There are too many speeches to include so I can only offer ones that I think are some
of the very best you can hear or find. These examples are some of the finest and clearest examples of the art.
Rashedul Hasan Stalin
Abraham Lincoln "Gettysburg Address," Delivered at Gettysburg, Pennsylvania, November
and seven years ago, our fathers brought forth upon this
continent a new nation: conceived in liberty, and dedicated to the proposition that all men are created equal.
Now we are engaged in a great
civil war. . .testing whether that nation, or any nation so conceived and so dedicated. . . can long endure. We are met on
a great battlefield of that war.
We have come to dedicate a portion of that field as a final resting place for those
who here gave their lives that that nation might live. It is altogether fitting and proper that we should do this.
in a larger sense, we cannot dedicate . . . we cannot consecrate . . . we cannot hallow this ground. The brave men, living
and dead, who struggled here, have consecrated it, far above our poor power to add or detract. The world will little note,
nor long remember, what we say here, but it can never forget what they did here.
It is for us the living, rather,
to be dedicated here to the unfinished work which they who fought here have thus far so nobly advanced. It is rather for us
to be here dedicated to the great task remaining before us. . .that from these honored dead we take increased devotion to
that cause for which they gave the last full measure of devotion. . . that we here highly resolve that these dead shall not
have died in vain. . . that this nation, under God, shall have a new birth of freedom. . . and that government of the people.
. .by the people. . .for the people. . . shall not perish from the earth.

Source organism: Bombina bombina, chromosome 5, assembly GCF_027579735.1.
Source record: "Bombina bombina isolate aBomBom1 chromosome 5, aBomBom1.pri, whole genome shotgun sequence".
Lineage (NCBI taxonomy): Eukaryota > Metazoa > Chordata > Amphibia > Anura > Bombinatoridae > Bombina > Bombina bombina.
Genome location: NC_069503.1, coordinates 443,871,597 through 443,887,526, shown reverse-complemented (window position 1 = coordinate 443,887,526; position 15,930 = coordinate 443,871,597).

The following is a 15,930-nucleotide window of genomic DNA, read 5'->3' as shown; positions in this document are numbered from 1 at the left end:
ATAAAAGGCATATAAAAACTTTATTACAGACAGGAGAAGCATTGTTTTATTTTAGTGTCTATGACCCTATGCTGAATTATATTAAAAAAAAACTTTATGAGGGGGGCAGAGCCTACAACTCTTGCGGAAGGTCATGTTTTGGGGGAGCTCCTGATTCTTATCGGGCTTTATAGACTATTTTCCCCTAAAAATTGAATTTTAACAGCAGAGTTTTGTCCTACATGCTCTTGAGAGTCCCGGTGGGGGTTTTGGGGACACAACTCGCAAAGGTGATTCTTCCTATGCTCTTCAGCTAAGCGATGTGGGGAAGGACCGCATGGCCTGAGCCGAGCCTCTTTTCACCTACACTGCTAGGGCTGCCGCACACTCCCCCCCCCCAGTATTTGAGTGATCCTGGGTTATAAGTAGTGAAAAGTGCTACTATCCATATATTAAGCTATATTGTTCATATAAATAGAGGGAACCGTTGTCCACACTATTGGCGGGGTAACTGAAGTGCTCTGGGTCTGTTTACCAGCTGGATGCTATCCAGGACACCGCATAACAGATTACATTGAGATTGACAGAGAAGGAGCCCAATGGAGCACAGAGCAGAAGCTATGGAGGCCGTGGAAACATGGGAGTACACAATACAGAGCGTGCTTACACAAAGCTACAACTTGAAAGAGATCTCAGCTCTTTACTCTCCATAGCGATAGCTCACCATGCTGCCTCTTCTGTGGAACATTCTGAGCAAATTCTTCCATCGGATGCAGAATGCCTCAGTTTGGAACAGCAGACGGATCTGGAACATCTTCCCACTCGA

Martin Luther King,
have a Dream" On the steps at the Lincoln Memorial in WashingtonD.C., August 28, 1963
years ago, a great American, in whose symbolic shadow we stand signed the Emancipation Proclamation. This momentous
decree came as a great beacon light of hope to millions of Negro slaves who had been seared in the flames of withering injustice.
It came as a joyous daybreak to end the long night of captivity.
But one hundred years later, we must face the tragic
fact that the Negro is still not free. One hundred years later, the life of the Negro is still sadly crippled by the manacles
of segregation and the chains of discrimination. One hundred years later, the Negro lives on a lonely island of poverty in
the midst of a vast ocean of material prosperity. One hundred years later, the Negro is still languishing in the corners of
American society and finds himself an exile in his own land. So we have come here today to dramatize an appalling condition.
a sense we have come to our nation's capital to cash a check. When the architects of our republic wrote the magnificent words
of the Constitution and the declaration of Independence, they were signing a promissory note to which every American was to fall
heir. This note was a promise that all men would be guaranteed the inalienable rights of life, liberty, and the pursuit of
It is obvious today that America has defaulted on this promissory note insofar as her
citizens of color are concerned. Instead of honoring this sacred obligation, America has given the Negro people a bad
check which has come back marked "insufficient funds." But we refuse to believe that the bank of justice is bankrupt. We refuse
to believe that there are insufficient funds in the great vaults of opportunity of this nation. So we have come to cash this
check -- a check that will give us upon demand the riches of freedom and the security of justice. We have also come to this
hallowed spot to remind America of the fierce urgency of now. This is no time to engage in the luxury of cooling off
or to take the tranquilizing drug of gradualism. Now is the time to rise from the dark and desolate valley of segregation
to the sunlit path of racial justice. Now is the time to open the doors of opportunity to all of God's children. Now is the
time to lift our nation from the quicksand’s of racial injustice to the solid rock of brotherhood.
It would be
fatal for the nation to overlook the urgency of the moment and to underestimate the determination of the Negro. This sweltering
summer of the Negro's legitimate discontent will not pass until there is an invigorating autumn of freedom and equality. Nineteen
sixty-three is not an end, but a beginning. Those who hope that the Negro needed to blow off steam and will now be content
will have a rude awakening if the nation returns to business as usual. There will be neither rest nor tranquility in America until the Negro is granted his citizenship